Another major factor that really underscores the importance of having a reliable testing regime is the deliberate use of illegal pesticide processes. Recent news reports of their flagrant abuse include the fipronil scandal, where hundreds of thousands of eggs were contaminated with an insecticide used for getting rid of fleas, lice and ticks on animals, including chickens. Fipronil, which is banned for use on animals destined for human consumption by the EU, got into the food chain via poultry farms in the Netherlands, which is one of Europe's biggest egg producers. Some 700,000 adulterated eggs are thought to have reached shelves in the UK alone; contaminated produce was found as far away as Hong Kong. The discovery resulted in a criminal investigation and the widespread destruction of eggs and egg-related goods. Without a dependable test method, the problem could have been far more wide-reaching and damaging.

In order to meet the needs of the food processing industry Honeywell Research Chemicals offers its range of 32 Chromasolv solvents specifically created for pesticide residue analysis. Their formulations have been specially developed for detecting pesticides and other environmentally relevant substances, including polychlorinated biphenyls (PCBs) – organic compounds that are resistant to environmental degradation through chemical, biological and photolytic processes.

High purity organic solvents such as pesticide residue grade solvents play very crucial roles in chromatographic analysis and not only require high purity, but more importantly, which do not produce interference peak in pesticide chromatographic detection when solutions are concentrated dozens to hundreds times, so basic analytical grade solvents are not suitable for this method.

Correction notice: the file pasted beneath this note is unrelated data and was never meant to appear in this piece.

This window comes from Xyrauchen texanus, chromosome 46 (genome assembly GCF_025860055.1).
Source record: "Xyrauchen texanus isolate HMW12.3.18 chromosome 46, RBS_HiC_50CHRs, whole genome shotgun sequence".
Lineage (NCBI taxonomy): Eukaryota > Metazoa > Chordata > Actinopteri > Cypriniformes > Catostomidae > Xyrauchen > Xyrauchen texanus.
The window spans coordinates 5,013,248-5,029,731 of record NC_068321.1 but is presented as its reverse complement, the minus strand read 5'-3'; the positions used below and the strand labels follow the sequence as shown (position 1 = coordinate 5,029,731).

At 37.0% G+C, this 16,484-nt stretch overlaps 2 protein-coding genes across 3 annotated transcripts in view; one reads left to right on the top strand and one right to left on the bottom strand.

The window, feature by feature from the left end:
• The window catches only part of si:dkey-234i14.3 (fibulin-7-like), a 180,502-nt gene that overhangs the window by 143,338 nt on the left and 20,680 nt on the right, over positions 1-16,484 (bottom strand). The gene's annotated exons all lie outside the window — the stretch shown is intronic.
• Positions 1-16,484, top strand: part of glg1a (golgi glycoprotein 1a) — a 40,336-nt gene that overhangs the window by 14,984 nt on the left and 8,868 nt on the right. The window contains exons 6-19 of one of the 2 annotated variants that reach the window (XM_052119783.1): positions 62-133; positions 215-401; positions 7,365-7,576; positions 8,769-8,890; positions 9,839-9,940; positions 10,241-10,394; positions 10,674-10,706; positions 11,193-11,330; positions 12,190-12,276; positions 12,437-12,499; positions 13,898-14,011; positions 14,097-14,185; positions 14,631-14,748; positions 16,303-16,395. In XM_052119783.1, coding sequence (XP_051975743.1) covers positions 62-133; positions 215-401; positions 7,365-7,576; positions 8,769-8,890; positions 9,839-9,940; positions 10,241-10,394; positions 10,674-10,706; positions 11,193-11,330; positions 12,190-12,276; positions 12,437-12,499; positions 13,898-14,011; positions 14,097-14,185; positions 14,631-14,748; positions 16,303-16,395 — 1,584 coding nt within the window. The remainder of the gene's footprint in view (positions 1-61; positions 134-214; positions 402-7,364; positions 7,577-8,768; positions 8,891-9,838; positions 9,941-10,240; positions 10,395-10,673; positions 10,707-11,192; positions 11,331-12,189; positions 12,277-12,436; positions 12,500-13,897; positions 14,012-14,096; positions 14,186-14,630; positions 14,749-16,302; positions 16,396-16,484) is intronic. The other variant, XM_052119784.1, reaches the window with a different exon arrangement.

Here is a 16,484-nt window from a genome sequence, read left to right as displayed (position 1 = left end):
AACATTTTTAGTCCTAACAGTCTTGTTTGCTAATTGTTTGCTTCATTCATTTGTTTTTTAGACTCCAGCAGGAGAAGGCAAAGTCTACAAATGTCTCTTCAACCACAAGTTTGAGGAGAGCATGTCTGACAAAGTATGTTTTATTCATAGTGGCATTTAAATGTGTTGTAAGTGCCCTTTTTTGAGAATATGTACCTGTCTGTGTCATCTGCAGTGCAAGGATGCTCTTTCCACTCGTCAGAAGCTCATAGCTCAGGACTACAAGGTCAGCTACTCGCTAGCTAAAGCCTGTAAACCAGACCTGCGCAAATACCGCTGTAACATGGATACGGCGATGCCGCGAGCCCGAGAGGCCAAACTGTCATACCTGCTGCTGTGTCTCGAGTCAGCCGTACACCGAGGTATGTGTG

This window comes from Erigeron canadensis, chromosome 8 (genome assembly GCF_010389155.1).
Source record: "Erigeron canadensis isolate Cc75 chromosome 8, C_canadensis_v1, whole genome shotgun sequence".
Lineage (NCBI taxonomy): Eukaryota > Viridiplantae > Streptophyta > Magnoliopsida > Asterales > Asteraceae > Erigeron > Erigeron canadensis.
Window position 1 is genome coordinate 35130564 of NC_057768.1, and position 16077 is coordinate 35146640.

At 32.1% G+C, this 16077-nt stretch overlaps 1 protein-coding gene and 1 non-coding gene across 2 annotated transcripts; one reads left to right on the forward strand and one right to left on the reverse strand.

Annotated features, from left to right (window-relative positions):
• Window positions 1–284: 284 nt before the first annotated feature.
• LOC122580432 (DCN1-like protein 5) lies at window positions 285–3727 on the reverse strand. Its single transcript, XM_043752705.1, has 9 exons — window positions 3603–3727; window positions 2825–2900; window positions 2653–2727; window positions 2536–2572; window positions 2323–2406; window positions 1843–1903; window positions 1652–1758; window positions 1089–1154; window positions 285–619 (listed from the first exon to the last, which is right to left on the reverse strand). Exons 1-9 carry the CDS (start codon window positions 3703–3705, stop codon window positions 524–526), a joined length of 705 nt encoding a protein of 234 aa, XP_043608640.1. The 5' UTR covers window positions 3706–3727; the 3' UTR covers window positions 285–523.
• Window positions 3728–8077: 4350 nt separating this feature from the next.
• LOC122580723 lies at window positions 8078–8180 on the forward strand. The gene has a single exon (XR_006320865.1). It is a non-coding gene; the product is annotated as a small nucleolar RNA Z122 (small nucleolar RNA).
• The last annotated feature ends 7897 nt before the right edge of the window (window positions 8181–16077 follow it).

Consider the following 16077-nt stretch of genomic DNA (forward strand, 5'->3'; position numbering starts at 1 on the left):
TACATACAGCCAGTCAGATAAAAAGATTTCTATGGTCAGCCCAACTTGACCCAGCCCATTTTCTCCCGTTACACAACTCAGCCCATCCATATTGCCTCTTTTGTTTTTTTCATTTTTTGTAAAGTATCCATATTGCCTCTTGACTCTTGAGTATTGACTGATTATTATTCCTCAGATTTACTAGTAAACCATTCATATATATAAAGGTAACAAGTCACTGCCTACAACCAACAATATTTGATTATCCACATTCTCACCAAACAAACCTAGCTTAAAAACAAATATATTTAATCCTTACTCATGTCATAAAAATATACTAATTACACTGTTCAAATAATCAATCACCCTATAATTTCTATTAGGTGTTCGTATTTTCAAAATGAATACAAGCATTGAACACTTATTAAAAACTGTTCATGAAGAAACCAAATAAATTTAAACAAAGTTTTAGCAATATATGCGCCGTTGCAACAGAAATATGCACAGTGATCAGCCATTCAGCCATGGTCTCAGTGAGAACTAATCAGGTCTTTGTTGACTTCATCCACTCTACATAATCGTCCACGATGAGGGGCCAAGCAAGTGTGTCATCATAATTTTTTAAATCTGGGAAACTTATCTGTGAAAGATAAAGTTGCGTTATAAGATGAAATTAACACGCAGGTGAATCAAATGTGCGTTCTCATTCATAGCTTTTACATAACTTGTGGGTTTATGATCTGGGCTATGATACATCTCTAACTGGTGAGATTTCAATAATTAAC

Pesticide residue testing of food has traditionally been performed using gas chromatography (GC), but there is increasing use of high performance liquid chromatography (HPLC) with atmospheric pressure ionization (API) mass spectrometry (MS). HPLC is favoured for polar, less thermally-stable, less volatile, compounds. GC-MS is preferred for volatile, thermally-stable species, and pesticides that do not ionize well in electrospray or atmospheric pressure chemical ionization LC sources. Each of the high purity Chromasolv products has been designed to meet the requirements of an application-specific analytical method, helping ensure the best possible results.

Honeywell’s Chromasolv solvents are rigorously tested to the highest standards in large, homogeneous batches to help ensure the best possible lot-to-lot consistency and overall quality. Product specifications are achieved through careful material selection and processing along with stringent internal quality control systems. A variety of information, including the method used for quality control and the amount of non-volatile matter and water in each solvent, is contained in the Certificate of Analysis. Importantly, Honeywell’s approach to high purity products, reliability and environmental considerations is underlined by ISO 9001 (quality management) and ISO 14001 (environmental management) certifications.

Of course, there is no doubt that chemical treatments are necessary for preventing and controlling pests and weeds. However, food businesses need to be able to demonstrate that the substances and volumes they use meet regulatory requirements, as well as assuring consumers that the organic food, for which they often pay a premium, is completely safe to eat. A robust test regime can provide peace of mind that every batch tested is safe for human consumption.